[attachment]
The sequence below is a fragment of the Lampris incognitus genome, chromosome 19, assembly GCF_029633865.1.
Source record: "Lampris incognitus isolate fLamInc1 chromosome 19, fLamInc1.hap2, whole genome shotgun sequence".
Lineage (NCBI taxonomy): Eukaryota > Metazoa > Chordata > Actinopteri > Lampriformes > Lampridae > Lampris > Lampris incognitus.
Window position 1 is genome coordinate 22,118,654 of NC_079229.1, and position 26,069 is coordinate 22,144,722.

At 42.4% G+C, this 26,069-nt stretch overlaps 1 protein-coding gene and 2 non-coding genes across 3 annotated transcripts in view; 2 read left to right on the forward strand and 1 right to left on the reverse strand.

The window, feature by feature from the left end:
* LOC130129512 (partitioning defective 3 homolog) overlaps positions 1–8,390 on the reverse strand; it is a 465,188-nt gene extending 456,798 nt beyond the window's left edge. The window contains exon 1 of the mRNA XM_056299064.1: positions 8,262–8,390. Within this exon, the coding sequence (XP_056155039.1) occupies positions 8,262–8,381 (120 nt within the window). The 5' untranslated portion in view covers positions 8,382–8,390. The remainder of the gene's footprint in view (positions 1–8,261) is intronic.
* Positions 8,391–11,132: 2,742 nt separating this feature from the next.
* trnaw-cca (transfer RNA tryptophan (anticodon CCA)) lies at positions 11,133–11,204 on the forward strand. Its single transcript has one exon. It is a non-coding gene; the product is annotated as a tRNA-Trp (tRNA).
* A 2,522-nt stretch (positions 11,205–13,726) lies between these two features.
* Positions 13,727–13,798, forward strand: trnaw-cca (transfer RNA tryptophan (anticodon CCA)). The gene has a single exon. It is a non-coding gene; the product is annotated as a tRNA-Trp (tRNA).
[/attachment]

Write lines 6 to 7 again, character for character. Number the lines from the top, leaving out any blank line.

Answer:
The window, feature by feature from the left end:
* LOC130129512 (partitioning defective 3 homolog) overlaps positions 1–8,390 on the reverse strand; it is a 465,188-nt gene extending 456,798 nt beyond the window's left edge. The window contains exon 1 of the mRNA XM_056299064.1: positions 8,262–8,390. Within this exon, the coding sequence (XP_056155039.1) occupies positions 8,262–8,381 (120 nt within the window). The 5' untranslated portion in view covers positions 8,382–8,390. The remainder of the gene's footprint in view (positions 1–8,261) is intronic.